# Following is targets 2011 income statement with the

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from the tax shield defined below). Following is Target's 2011 income statement with the operating items highlighted. Target's ting items include sales, cost of sales, SG&A, and depreciation expense. Target's pretax rating income is \$5,252 million. Its nonoperating activities relate to its borrowed money . y interest expense) which yield pretax net nonoperating expense of \$757 million. TARGET Incorrle Statement (\$ millions) For Year Ended January 29, 2011 Sales . Credit card revenues . Total revenues ..................................... •..•.. Cost of sales . Selling, general and administrative expenses . Credit card expenses . Depreciation and amortization . Earnings before interest expense and income taxes . Net interest expense Nonrecourse debt collateralized by credit card receivables . Other interest expense . Interest income .......... ............................... Net interest expense . Earnings before income taxes . Provision for income taxes . Net earnings . \$65,786 1,604 67,390 45,725 13,469 860 2,084 5,252 83 677 (3) 757 4,495 1,575 \$ 2,920 puting Tax on Operating Profit ::0 's income statement reports net operating profit before tax (NOPBT) of \$5,252 million. the numerator of the RNOA formula, defined previously, uses net operating profit after tax PAT).Thus, we need to subtract taxes to determine NOPAT. NOPAT = NOPBT - Tax on operating profit tax expense of \$1,575 million that Target reports on its income statement pertains to both ing and nonoperating activities. To compute NOPAT, we need to compute the tax expense g solely to operating profit as follows: on operating profit = Tax expense + (Pretax net nonoperating expense x Statutory tax rate) I I I Tax ~hield I amount in parentheses is called the tax shield, which is the taxes that Target saved by having -deductible nonoperating expenses (see Tax Shield box on the next page for details). By defini- the taxes saved (by the tax shield) do not relate to operating profits; thus, we must add back the shield to total tax expense to compute tax on operating profit. (For companies with nonoperating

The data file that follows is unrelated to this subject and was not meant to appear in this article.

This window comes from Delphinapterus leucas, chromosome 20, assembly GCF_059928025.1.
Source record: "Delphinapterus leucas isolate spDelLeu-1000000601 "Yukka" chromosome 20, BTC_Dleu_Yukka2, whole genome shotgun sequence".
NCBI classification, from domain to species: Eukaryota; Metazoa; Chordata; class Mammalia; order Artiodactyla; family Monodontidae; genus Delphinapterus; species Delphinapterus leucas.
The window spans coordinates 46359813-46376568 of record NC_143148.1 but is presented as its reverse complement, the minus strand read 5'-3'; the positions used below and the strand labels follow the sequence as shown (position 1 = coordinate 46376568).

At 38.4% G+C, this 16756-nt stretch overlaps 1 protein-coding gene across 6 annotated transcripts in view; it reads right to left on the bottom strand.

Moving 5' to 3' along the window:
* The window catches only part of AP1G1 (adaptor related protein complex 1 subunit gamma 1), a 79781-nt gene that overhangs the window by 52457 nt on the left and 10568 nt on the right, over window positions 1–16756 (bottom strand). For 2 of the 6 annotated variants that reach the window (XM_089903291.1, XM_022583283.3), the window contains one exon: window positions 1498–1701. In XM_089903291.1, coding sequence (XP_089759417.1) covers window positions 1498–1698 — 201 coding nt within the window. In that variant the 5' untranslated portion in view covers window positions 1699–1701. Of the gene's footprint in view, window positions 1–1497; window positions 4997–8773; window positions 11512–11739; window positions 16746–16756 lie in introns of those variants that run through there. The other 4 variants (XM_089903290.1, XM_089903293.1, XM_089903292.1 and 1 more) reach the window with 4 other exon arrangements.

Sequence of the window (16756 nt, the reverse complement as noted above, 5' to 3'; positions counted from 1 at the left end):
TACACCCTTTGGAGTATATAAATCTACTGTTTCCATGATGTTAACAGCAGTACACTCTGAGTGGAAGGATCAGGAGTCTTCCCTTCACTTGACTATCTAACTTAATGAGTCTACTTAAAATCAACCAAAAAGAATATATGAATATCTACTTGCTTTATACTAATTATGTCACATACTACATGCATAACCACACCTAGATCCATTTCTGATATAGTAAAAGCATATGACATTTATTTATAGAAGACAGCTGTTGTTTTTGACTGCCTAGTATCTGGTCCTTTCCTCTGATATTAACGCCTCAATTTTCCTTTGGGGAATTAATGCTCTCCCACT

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3-7 Module 3 I Profitability Analysis and Interpretation BUSINESS INSIGHT Tax Shield Persons with home mortgages understand well the beneficial effects of the "interest tax shield." To see how the interest tax shield works, consider two individuals, each with income of \$50,000 and each with only one expense: a home. Assume that one person pays \$10,000 per year in rent; the other pays \$10,000 in interest on a home mortgage. Rent is not deductible for tax purposes, whereas mortgage interest (but not principal) is deductible. Assume that each person pays taxes at 25%, the personal tax rate for this income level. Their tax payments follow. \$50,000 o \$50,000 \$12,500 \$50,000 (10,000) \$40,000 \$10,000 Income before interest and taxes . Less interest deduction . Taxable income . Taxes paid (25% rate) . The renter reports \$50,000 in taxable income and pays \$12,500 in taxes. The home owner deducts \$10,000 in interest, which lowers taxable income to \$40,000 and reduces taxes to \$10,000. By deduct- ing mortgage interest, the home owner's tax bill is \$2,500 lower. The \$2,500 is the interest tax shield, and we can compute it directly as the \$10,000 interest deduction multiplied by the 25% tax rate.
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